You can find bash.tar added to the var/run/ directory, which comprises all the ROM modules of our Genode system.
Of course, we cannot start a TAR archive. It is not an executable after all. We rather need to access the content of the archive. Here, the combination of three Genode components namely VFS, fs_rom, and init comes to the rescue.
The VFS server is able mount a TAR archive locally as a virtual file system and offer its content as a file-system service.
The fs_rom component provides a ROM service by fetching the content of ROM modules from a file system. By connecting the fs_rom with the VFS component, the files of the bash.tar archives become available as ROM modules. With the bash executable binary accessible, we can execute it.
The init component allows us to stick components together and let the result appear to the surrounding system as a single component. We can use it to host the composition of the VFS, fs_rom, and bash.
Note that our pkg/unix/runtime refers to Genode's init component in the attribute binary="init". So as a whole, our subsystem will be an instance of init. Internally, init will host several child components and manage their resources and relationships according to its configuration. Let's start with a fresh init that hosts only the VFS server by replacing our empty <config/> in our pkg/unix/runtime file by the following configuration.
<config> <parent-provides> <service name="ROM"/> <service name="LOG"/> <service name="RM"/> <service name="CPU"/> <service name="PD"/> <service name="Timer"/> </parent-provides> <start name="vfs" caps="100"> <resource name="RAM" quantum="10M"/> <provides> <service name="File_system"/> </provides> <config> <vfs> <tar name="bash.tar"/> </vfs> <default-policy root="/" /> </config> <route> <any-service> <parent/> </any-service> </route> </start> </config>
The <default-policy> expresses that any client should be able to access the root of the virtual file system in a read-only fashion.
When trying to run the scenario now, we see a bunch of messages:
unix$ goa run
[unix] config <parent-provides> mentions a timer service; consider adding <timer/> as a required runtime service Genode sculpt-23.10 17592186044415 MiB RAM and 18997 caps assigned to init [init -> unix] Error: vfs: environment ROM session denied ...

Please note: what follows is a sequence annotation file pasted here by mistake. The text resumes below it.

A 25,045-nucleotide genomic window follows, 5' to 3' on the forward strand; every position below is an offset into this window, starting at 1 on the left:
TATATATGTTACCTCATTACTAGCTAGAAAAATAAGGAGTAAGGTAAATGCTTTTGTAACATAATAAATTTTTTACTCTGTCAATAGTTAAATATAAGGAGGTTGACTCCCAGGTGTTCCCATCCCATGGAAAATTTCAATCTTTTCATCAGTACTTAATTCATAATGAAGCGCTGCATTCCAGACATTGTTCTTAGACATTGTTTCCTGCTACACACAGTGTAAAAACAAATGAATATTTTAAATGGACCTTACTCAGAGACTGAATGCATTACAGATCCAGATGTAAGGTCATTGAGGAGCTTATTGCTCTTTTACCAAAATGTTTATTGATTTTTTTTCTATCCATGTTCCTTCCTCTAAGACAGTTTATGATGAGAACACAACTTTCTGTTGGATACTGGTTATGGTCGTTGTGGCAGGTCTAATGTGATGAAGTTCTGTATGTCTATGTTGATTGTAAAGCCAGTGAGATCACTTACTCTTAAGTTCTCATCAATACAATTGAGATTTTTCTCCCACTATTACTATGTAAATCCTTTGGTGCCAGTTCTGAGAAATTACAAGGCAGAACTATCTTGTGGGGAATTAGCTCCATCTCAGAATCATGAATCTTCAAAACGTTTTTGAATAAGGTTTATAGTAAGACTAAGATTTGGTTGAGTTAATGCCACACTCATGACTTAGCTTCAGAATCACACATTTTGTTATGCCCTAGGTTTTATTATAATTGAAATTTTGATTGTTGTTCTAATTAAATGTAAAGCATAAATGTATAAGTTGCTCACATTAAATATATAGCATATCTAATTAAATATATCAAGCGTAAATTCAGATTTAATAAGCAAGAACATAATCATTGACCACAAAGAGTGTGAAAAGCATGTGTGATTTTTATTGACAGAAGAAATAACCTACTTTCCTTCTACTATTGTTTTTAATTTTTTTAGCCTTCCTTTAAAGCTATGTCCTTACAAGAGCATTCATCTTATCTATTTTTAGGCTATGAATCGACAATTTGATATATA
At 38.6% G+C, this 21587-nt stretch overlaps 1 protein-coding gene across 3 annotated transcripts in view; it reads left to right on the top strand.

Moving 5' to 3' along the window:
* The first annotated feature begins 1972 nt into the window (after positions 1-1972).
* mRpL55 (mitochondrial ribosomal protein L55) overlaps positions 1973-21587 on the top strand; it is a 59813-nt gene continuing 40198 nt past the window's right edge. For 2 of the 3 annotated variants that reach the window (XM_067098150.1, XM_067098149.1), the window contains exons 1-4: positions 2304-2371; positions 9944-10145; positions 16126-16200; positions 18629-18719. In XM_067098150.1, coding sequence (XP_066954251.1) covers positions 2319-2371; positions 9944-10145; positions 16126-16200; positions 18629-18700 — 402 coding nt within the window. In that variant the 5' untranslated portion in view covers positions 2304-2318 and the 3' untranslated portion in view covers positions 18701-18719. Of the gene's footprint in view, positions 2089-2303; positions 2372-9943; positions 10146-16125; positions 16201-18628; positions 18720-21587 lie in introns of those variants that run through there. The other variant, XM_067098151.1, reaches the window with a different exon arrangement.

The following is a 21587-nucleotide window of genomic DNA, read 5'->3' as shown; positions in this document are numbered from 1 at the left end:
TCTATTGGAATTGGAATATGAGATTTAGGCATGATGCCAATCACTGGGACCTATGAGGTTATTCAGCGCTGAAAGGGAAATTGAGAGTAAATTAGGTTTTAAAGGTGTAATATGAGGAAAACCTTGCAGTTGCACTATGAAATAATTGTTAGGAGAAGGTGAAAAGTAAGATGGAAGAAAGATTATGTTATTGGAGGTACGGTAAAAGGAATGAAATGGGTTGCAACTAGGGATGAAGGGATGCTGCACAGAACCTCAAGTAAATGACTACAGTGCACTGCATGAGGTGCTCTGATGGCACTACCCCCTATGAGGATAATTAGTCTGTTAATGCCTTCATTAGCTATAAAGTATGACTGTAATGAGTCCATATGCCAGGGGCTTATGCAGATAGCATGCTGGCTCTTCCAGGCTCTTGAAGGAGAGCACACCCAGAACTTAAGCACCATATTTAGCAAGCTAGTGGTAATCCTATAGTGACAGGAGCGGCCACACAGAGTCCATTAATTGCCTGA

The first message points out that init's <parent-provides> declaration refers to a service that should better also be announced as a requirement in the runtime file. This can be done by adding the following <requires> node inside the <runtime> node.
<runtime> ... <requires> <timer/> </requires> ... </runtime>
The subsequent "Error:" messages tell us that init requested the ROM module vfs that is not available to the scenario, yet. To make this ingredient available to our scenario, we have to declare it in the archives and as <content> in the runtime file. While we are at it, lets also capture the need for init because our entire scenario is based on this component. Let's add the following lines to _pkg/unix/archive_:
Also make sure to have the ROM modules listed as <content> in the pkg/unix/runtime so that it looks as follows:
<content> <rom label="init"/> <rom label="bash.tar"/> <rom label="vfs"/> </content>
When issuing goa run again, we can see Goa downloading the additional components. On the attempt to start the scenario, we are confronted with another error message:
[init -> unix -> vfs] Error: Could not open ROM session for "vfs.lib.so"
This message tells us that the VFS server requests another ROM module, which is a shared library. The vfs.lib.so contains the actual implementation of the virtual file system. It comes in the form of a library to enable its use either locally by an individual application or via the VFS server. The library is part of the genodelabs/src/vfs archive that is already listed in our archives file. So we can resolve this error by adding a corresponding <rom> entry to the runtime file. The <content> should now look as follows:
<content> <rom label="init"/> <rom label="bash.tar"/> <rom label="vfs"/> <rom label="vfs.lib.so"/> </content>
When running the scenario again, we see a sign of hope:
unix$ goa run
Genode sculpt-23.10 17592186044415 MiB RAM and 18997 caps assigned to init
No further errors! That means that the VFS server is running and has presumably mounted the bash.tar archive. On a second terminal, you can indeed observe the VFS server showing up.
$ ps u
... [Genode] init ... [Genode] init -> timer ... [Genode] init -> unix ... [Genode] init -> unix -> vfs
The second piece of the puzzle is the fs_rom server, which can be added to the <config> node of pkg/unix/runtime with the following snippet: